Senators Rob Portman, Lindsey Graham and Sherrod Brown are working together to get it done by sponsoring the BuyAmerican.gov Act of 2018 (S.2284) to “strengthen Buy American requirements.”
The proposed legislation may be the most significant “Buy American” development since President Donald J. Trump issued his “Buy American” Executive Order in 2017, setting forth a policy and action plan to “maximize . . . the use of goods, products and materials produced in the United States” through federal procurements and federal financial assistance awards to “support the American manufacturing and defense industrial bases.”
Currently, the bill has been referred to the Committee on Homeland Security and Governmental Affairs where it remains parked.
It’s time for textile companies to come home. U.S. shoemaker New Balance says that one of its greatest challenges in manufacturing in the United States is getting supplies. Brendan Melly, the director of U.S. operations for New Balance said, “When competitors in athletic footwear went overseas, their suppliers left as well.”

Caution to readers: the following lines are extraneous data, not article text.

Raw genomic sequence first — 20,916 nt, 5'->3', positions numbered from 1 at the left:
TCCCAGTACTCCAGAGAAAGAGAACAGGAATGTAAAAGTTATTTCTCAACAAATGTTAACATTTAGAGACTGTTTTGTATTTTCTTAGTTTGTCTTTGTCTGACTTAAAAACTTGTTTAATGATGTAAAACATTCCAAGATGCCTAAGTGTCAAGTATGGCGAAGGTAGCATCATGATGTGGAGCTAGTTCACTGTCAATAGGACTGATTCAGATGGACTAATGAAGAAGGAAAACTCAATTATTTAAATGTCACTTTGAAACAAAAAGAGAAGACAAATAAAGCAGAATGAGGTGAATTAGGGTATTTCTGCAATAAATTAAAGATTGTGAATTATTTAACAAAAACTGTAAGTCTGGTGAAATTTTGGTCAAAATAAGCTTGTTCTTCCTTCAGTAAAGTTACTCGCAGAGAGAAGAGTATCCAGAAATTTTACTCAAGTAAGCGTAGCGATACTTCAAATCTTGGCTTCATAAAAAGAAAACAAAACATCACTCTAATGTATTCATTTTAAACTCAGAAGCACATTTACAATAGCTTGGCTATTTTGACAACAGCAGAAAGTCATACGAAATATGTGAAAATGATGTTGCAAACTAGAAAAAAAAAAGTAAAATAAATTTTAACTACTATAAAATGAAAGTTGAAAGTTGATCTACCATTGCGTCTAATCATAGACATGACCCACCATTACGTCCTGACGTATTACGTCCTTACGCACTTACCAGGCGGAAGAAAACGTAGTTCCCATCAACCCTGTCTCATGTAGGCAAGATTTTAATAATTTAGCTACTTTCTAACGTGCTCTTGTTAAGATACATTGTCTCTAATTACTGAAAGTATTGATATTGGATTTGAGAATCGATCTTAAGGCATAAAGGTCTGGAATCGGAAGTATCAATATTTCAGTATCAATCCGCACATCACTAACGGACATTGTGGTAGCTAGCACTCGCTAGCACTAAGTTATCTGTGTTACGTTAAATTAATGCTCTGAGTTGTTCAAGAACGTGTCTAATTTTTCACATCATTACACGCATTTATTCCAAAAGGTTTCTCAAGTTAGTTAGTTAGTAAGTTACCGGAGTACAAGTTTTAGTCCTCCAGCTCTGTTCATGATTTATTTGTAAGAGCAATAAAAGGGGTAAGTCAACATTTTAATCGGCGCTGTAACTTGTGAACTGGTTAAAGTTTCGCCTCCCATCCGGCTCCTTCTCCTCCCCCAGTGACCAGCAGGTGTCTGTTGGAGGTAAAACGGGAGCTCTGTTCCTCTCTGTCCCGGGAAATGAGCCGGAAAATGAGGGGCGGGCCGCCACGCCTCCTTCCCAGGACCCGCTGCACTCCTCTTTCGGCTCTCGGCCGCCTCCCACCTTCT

It will take vigilance to ensure the return of textile and shoe manufacturing to U.S. soil because global textile corporations want to stack the game in their favor by employing cheap labor in foreign countries and skirting strict U.S. manufacturing and labor laws and higher taxes.
In the military, the deck is stacked deeper with favored contractors exploiting prison labor that pushes out legitimate U.S. textile manufacturers unable to compete with indentured labor.
We must remain vigilant in pointing out policies that threaten a healthy, U.S. manufacturing industry and support legislation such as the BuyAmerican.gov Act of 2018 (S.2284).